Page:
When it comes to vertical ventilation, don’t put the cut ahead of the horse, we have a lot of work to do before we make any carts. Bad joke but important point. A systematic approach to your training will build skills progressively which leads to more sound operations.
Last week I had the opportunity to work with a recruit class of a neighboring department on a ventilation training. After spending the morning in a classroom on ventilation education we had a total of 5 hours for hands on work on a vacant single family dwelling. Being the first day of ventilation training for this academy the program was progressive. We began with a group tool talk, “saw appreciation” (holes with hand tools) and saw familiarization. We then split the balance of the day into 3 areas; peaked roof, flat roof and horizontal ventilation to include taking windows and PPV.
For this short article I wanted to share specifically the skill progression of the peaked roof ventilation session I use in an effort to provide some members of the training community with ways to expand on your drills. If you are viewing this article on a smart phone the attached videos may not display. For full demonstration of discussed skills please open in the desktop view.
I like to begin with chainsaw handling and hand changes while working through a predetermined cut process on a non running saw. With a common cut order for all our operations we help reduce communication, keep operations consistent and improve overall safety. With that being said this is not a requirement as much as it is an option and recommended practice. Our experience shapes our practices and if you have a sound method that keeps you safe, out of cut material and working towards your egress you do not have to change. I do ask that you pre-plan your cuts with your partner so needs can be anticipated and the operation is not delayed. Using the non running saw to first work through the cut process builds comfort with the weight and balance of the saw and changing of hand positions.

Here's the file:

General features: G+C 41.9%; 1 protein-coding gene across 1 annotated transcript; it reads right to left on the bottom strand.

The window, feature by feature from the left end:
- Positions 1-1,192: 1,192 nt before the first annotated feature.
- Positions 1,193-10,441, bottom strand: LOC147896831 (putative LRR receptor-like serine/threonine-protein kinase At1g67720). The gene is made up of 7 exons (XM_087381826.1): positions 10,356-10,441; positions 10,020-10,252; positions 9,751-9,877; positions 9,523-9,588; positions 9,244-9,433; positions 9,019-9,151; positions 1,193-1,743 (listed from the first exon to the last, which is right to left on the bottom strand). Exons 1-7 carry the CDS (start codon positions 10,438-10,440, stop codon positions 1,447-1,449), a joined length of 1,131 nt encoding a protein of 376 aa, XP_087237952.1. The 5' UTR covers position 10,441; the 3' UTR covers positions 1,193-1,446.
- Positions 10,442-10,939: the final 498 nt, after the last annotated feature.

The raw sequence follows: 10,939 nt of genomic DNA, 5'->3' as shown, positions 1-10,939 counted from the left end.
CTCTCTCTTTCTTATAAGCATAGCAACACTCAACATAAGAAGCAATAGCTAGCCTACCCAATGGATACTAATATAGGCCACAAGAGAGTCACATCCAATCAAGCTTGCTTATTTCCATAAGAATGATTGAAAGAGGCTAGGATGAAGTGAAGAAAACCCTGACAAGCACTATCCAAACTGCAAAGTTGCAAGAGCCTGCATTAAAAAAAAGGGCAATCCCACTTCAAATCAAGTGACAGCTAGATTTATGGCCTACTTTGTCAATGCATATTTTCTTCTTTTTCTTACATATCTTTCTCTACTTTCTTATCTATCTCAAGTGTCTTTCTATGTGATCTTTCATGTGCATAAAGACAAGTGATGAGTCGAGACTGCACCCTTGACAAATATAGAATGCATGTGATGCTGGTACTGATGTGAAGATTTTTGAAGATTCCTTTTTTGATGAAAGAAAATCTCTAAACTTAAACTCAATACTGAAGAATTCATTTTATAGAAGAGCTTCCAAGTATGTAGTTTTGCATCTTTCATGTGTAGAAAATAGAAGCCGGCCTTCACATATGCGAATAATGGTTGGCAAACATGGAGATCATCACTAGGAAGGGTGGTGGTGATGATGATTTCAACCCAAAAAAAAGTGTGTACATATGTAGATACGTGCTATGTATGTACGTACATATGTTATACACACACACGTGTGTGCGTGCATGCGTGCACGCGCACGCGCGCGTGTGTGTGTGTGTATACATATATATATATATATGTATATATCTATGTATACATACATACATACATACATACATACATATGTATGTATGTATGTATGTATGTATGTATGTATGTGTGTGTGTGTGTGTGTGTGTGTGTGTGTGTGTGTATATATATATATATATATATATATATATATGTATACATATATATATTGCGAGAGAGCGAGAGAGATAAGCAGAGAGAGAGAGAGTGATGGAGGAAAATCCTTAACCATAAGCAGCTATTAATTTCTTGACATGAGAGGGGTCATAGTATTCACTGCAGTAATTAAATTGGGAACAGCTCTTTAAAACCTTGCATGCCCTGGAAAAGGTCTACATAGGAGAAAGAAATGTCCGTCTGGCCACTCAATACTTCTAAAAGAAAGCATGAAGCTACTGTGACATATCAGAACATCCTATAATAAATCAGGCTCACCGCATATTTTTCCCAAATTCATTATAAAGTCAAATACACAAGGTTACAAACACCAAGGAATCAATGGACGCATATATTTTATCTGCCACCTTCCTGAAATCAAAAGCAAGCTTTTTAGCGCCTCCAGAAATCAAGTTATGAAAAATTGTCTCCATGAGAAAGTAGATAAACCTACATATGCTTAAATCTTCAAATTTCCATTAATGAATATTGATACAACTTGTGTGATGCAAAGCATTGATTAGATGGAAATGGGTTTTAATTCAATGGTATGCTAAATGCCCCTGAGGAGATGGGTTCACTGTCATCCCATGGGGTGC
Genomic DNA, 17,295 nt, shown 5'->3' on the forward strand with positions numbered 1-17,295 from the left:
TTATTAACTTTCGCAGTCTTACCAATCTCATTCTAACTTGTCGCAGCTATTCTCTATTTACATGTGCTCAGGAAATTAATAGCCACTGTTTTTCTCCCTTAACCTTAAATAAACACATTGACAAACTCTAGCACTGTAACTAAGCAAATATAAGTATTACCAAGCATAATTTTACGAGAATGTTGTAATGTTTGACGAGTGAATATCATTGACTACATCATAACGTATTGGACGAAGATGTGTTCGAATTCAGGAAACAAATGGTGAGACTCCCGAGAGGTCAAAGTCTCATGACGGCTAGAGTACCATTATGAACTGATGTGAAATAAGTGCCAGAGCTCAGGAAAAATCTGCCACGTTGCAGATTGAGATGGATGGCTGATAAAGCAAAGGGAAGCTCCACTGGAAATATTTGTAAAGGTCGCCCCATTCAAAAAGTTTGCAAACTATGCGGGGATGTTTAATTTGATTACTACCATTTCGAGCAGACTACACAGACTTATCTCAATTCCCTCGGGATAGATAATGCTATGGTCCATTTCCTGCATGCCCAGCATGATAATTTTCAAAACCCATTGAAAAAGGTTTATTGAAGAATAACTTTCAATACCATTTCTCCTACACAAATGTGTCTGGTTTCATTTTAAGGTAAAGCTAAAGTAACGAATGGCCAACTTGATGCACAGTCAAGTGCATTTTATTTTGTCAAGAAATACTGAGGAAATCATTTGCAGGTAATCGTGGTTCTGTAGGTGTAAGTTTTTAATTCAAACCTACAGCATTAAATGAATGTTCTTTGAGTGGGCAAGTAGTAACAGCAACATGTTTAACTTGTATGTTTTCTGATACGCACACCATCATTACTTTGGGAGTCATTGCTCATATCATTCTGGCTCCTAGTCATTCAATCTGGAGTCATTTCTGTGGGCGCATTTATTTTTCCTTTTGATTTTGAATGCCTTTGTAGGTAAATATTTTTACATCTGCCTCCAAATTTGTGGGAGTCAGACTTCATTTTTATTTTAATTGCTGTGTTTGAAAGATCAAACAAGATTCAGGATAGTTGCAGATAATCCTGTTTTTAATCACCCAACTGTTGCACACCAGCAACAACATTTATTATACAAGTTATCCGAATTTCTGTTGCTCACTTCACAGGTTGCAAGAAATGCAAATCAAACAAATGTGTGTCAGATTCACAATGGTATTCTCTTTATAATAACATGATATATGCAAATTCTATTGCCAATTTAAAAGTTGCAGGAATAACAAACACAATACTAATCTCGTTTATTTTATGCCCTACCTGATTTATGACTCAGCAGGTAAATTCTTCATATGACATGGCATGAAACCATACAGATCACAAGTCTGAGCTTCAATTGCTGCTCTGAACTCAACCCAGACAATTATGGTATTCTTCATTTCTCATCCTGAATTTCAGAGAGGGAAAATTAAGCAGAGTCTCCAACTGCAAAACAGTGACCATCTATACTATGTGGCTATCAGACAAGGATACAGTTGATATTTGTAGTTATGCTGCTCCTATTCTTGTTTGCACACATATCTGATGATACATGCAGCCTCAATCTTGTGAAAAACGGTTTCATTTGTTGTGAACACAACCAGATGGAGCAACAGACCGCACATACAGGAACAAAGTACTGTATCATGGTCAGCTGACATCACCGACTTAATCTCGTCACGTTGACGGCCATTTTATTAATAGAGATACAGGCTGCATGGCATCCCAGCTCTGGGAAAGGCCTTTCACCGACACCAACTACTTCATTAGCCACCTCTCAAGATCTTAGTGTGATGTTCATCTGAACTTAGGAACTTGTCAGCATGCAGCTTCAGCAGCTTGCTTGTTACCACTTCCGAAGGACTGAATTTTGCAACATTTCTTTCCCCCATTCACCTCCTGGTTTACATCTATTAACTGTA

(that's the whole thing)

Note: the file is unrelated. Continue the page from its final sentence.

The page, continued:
The cut process session is followed up by a rafter rolling session. Having students get the feel of rolling rafters in multiple cut directions with both hand operating positions helps create good technique and hand sensitivity.
While saw skills and technique is a huge part of vertical ventilation it isn’t the only part. Sounding firefighter work is given equal attention during both the flat roof and the peaked roof stations. Students were shown the importance of a good roof hook, differences, benefits and disadvantages of various styles. They were also taught the difference between checking decking and true sounding where we read our feet to determine location of structural members.
With the saw and sounding foundations set it is time to see the students complete an operation as a team. We were fortunate on this structure that even with all the cutting leading up to this each team was able to get two full size holes. I am a firm believer that we set our “gauges” in training and if we aren’t cutting full size holes because we are worried about saving material or space we will inherently under cut in the real world. Cut big when you can even if it reduces your total reps.
To finish off the peaked roof session we reviewed the Milwaukee Cut method using chainsaws. Although more apt for steeper pitches the benefits of the two roof ladder Milwaukee Cut method are still very applicable in our climate during snow seasons on even the shallower pitches.
With a well planned process and attention to detail even the newest of firefighters can be taken from first introduction to a tool to working effectively as a team in a short period of time. Thanks to the South Metro Fire Rescue Authority Training Division for the invitation and the great support which translated into an excellent training session. I also have to thank the members of Class 2014 – 1 for their hard work and enthusiasm